Pope Francis will visit Canada on 'pilgrimage of penance' after abuse

Pope Francis will visit Canada this week on ‘pilgrimage of penance’ to offer formal apology for the decades of sexual abuse at schools run by Catholic Church

  • Francis set to land in Canada for ‘pilgrimage of penance’ after Church sex abuse
  • Pope, 85, cancelled Africa trip earlier this month amid knee ligament problem
  • Free tickets for appearances during week-long trip sold out within 20 minutes
  • Pontiff will apologise for separations of Indigenous children at boarding schools

Pope Francis will arrive in Canada this afternoon for a week-long ‘pilgrimage of penance’ for the ‘cultural genocide’ inflicted at the country’s Catholic schools and churches.

The pontiff, 85, left Rome for Edmonton, Alberta on a private plane this morning alongside journalists and Vatican leaders.

Between 1881 and 1996, more than 150,000 Indigenous Canadian children were separated from their families and brought to residential schools. 

Many were starved, beaten and sexually abused in what Canada’s Truth and Reconciliation Commission has called ‘cultural genocide.’

Francis cancelled a trip to Congo and South Sudan earlier this month amid knee ligament problems that forced him to use a wheelchair and a cane.

Pope Francis meets a trip organiser as he prepares to board the plane at Fiumicino airport

Francis was pictured being led onto the small private plane on a wheelchair due to knee woes

The health woes prompted chatter that he would resign – but Francis quickly swatted this away, insisting: ‘I want to live my mission as long as God allows me and that’s it.’

Canada will play host to its fourth papal visit and its first by Pope Francis.

John Paul II visited the country three times, in 1984, 1987 and 2002.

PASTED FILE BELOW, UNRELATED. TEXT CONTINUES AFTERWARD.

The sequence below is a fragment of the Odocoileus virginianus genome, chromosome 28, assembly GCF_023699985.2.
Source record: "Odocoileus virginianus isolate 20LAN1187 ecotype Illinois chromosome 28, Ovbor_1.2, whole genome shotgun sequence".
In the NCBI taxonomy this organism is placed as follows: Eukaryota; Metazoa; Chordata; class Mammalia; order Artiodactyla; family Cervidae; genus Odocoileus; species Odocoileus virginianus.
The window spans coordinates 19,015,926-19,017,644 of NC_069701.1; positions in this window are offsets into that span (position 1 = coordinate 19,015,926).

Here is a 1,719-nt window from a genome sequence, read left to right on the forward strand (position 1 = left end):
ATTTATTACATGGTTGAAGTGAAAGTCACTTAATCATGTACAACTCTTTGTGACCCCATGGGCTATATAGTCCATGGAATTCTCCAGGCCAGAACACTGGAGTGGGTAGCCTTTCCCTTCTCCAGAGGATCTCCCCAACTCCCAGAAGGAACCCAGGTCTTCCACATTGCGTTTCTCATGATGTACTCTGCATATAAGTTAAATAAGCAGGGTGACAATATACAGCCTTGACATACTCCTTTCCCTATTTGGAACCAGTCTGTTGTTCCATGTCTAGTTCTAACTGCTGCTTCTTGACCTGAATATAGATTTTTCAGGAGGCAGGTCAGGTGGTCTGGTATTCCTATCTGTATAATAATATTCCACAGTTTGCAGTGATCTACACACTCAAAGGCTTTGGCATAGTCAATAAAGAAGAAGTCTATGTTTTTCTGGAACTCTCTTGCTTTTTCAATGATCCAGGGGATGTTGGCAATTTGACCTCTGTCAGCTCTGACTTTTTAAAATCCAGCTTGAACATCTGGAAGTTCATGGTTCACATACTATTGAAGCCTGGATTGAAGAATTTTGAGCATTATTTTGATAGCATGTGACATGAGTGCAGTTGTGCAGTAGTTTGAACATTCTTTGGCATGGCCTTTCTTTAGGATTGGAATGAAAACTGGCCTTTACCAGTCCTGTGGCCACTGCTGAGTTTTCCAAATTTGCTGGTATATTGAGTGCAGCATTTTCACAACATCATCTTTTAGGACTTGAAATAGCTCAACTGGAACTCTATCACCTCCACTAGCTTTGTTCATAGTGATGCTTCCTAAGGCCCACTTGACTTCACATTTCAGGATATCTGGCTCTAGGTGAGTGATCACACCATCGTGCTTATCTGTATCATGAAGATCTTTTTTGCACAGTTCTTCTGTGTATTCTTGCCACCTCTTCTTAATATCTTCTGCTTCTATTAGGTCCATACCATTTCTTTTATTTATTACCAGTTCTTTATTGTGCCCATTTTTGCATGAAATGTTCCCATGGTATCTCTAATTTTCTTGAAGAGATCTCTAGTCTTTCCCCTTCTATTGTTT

Francis plans to repeat his apologies for historical Church child sex abuse at boarding and day schools.

He will meet with Indigenous Canadians on their home territory, fulfilling a promise to apologise to community leaders for the Church’s historical suppression of Indigenous culture at boarding schools.

Pope Francis appears contented as he arrives at Rome Fiumicino airport before his flight

Francis will also visit Quebec City and Iqaluit, the capital of the territory of Nunavut, before leaving on Friday.

Initial blocs of free tickets for the public were nabbed within 10 or 20 minutes of being made available, a spokesperson for trip organisers the Canadian Conference of Catholic Bishops (CCCB) told Reuters.

Thousands of tickets are being set aside for Indigenous survivors of residential schools, according to the CCCB spokesperson. 

Indigenous leaders in the Treaty 6 region, the Pope’s Alberta stop, said they were overwhelmed with queries from survivors wanting to attend.

While Canada’s leaders have known about high numbers of children dying at the schools since 1907, the issue was thrust to the fore with the discoveries of suspected unmarked graves at or near former residential school sites last year.

In response to pressure stemming from those discoveries, Pope Francis apologized for the Catholic Church’s role in the schools earlier this year during a visit by indigenous delegates to the Vatican.

Now he is coming to apologise on Canadian soil. 

But survivors and Indigenous leaders say they want more than an apology.

Many have called for financial compensation, the return of indigenous artifacts, the release of school records, support for extraditing an accused abuser, and the rescinding of a 15th-Century doctrine justifying colonial dispossession of indigenous people in the form of a papal bull, or edict.

The setting matters, said Fernie Marty, a member of the Papaschase, a Cree nation in Alberta. 

The 73-year-old is a survivor of a day school – part of a system that, like residential schools, aimed to assimilate Indigenous children.

He appreciated the pope’s Rome apology, but said: ‘This is where all the atrocities happened. It’s more meaningful coming on Canadian soil.’

Marty, an elder at Sacred Heart Church of the First Peoples in Edmonton, said the pope’s visit offers ‘a tremendous opportunity for my own personal healing.’

But George Pipestem, 79, a member of the Montana First Nation and a survivor of the Ermineskin Indian Residential School, questioned the relevance of a papal apology, just as he questioned apologies by Canadian prime ministers for the government´s role in the schools.

He said the abusers should be the ones saying sorry: ‘They’re all gone, though. 

‘This apologising, it doesn´t matter to me. It’s like nothing. It’s only a word.’

The United Church of Canada, the nation’s largest Protestant denomination, apologised more than 20 years ago for its role in operating 15 residential schools for Indigenous youths.

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